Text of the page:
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Ninth Circuit rules in favor of tech review website in defamation suit

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  1. Libel and Privacy
IPVM, represented by attorneys from RCFP and Gibson, Dunn & Crutcher, was sued over critical reviews about a fever-detection device.

A federal appeals court has ruled in favor of a technology review website in a defamation lawsuit over articles critical of a company’s claims about a purported fever-detection device created during the early days of the COVID-19 pandemic.

Last week’s decision by the U.S. Court of Appeals for the Ninth Circuit is a welcome development for IP Video Market Info, known as IPVM. It ends a drawn-out legal battle that forced the technology review website to defend reporting that helped members of the public evaluate the efficacy of a new device billed as a way to combat the spread of COVID-19. The ruling also affirms the importance of strong anti-SLAPP laws that make it easier to quickly dismiss baseless defamation claims.

X.Labs, which describes itself as “the leader in next-generation public safety threat detection technologies,” sued IPVM in May 2020, just a few months into the coronavirus pandemic. The company specifically took issue with a series of IPVM reviews that questioned the accuracy of Feevr, its purported fever-detection device, and raised concerns about X.Labs’s misleading marketing claims.

While X.Labs marketed Feevr as a tool for combating the spread of COVID-19 in crowded public spaces, IPVM was skeptical that Feevr could live up to the company’s advertising claims, given the product’s technical specifications and the limited test results released by the company.

IPVM — represented by attorneys from the Reporters Committee for Freedom of the Press and Gibson, Dunn & Crutcher LLP — sought to get the defamation lawsuit thrown out under California’s anti-SLAPP law, which provides journalists and others a way to quickly dismiss meritless lawsuits intended to silence criticism through expensive, baseless legal proceedings. The website argued, among other things, that the statements included in its reviews were not only protected opinions, but were also substantially true.

In late 2020, a federal district judge largely rejected IPVM’s arguments, prompting the review website to appeal to the Ninth Circuit. The appeal was made possible by a key provision of California’s anti-SLAPP law that allows an immediate appeal from the denial of a special motion to strike.

In an opinion issued on Nov. 9, a three-judge panel of the Ninth Circuit reversed the district court’s decision. The panel concluded that X.Labs failed to adequately plead that anything in IPVM’s reviews was false, including references to Feevr’s accuracy and the company’s misleading marketing claims about the device.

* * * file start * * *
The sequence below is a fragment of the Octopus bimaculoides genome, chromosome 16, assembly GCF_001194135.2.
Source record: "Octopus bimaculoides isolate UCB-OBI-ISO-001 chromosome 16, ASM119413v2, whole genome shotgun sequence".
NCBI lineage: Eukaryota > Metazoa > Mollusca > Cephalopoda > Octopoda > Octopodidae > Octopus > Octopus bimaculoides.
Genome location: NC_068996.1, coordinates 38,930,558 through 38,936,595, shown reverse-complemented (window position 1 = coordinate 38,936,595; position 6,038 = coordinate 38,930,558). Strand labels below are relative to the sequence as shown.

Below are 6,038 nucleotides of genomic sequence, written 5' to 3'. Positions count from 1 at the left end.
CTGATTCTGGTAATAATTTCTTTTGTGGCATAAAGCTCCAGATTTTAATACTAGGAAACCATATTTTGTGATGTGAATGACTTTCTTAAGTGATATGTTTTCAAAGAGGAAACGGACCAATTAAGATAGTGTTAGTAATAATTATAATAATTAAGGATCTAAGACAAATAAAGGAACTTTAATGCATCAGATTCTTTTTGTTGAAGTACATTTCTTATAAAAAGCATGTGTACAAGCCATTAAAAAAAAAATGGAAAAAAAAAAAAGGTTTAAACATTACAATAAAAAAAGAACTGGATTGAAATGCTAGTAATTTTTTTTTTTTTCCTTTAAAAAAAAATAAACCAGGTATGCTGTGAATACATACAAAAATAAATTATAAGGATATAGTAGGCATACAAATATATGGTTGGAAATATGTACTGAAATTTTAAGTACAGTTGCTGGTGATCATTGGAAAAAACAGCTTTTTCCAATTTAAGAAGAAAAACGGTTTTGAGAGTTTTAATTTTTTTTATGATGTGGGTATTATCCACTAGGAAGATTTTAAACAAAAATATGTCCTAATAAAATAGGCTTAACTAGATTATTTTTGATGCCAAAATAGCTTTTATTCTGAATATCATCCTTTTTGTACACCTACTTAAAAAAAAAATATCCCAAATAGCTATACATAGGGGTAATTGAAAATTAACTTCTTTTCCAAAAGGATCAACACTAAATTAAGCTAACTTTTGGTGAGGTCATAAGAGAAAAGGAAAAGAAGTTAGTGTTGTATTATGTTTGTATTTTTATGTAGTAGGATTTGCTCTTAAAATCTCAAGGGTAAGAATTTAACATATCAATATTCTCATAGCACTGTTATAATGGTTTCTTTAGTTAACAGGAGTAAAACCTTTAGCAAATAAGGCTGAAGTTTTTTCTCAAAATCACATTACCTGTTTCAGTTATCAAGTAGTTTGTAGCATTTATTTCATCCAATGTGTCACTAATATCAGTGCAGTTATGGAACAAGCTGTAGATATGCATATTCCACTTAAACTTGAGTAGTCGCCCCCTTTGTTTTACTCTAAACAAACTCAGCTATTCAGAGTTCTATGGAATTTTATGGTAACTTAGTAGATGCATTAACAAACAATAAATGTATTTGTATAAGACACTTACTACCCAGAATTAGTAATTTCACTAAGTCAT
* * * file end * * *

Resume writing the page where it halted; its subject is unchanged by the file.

The appeals court’s ruling is unpublished, meaning it won’t set any binding precedent within the Ninth Circuit. But Reporters Committee Legal Fellow Charlie Hogle, who helped litigate the case on behalf of IPVM, says the outcome in this case is significant for two reasons.

For one thing, it shows the impact of anti-SLAPP provisions that allow for immediate appeals. “They are extremely important for journalists,” Hogle said, noting that such provisions can help journalists avoid a painstaking and expensive discovery process.

Additionally, he says, the Ninth Circuit’s ruling is important for what it says about the value of the public-service journalism at issue in this case and the need to protect it from frivolous lawsuits.

“It’s always valuable for the news media and knowledgeable experts to be able to provide the public with reasoned assessments of marketing claims. That’s especially true when we’re talking about supposed medical devices being marketed in the early days of a pandemic, when people are trying to figure out how to protect themselves,” Hogle said. “We don’t want to chill this type of expert speech. We need people to be able to offer informed opinions based on the facts available to them. That’s part of how the First Amendment operates and how we make sure members of the public can make intelligent decisions about their own health and safety.”

The Reporters Committee regularly files friend-of-the-court briefs and its attorneys represent journalists and news organizations pro bono in court cases that involve First Amendment freedoms, the newsgathering rights of journalists and access to public information. Stay up-to-date on our work by signing up for our monthly newsletter and following us on Twitter or Instagram.

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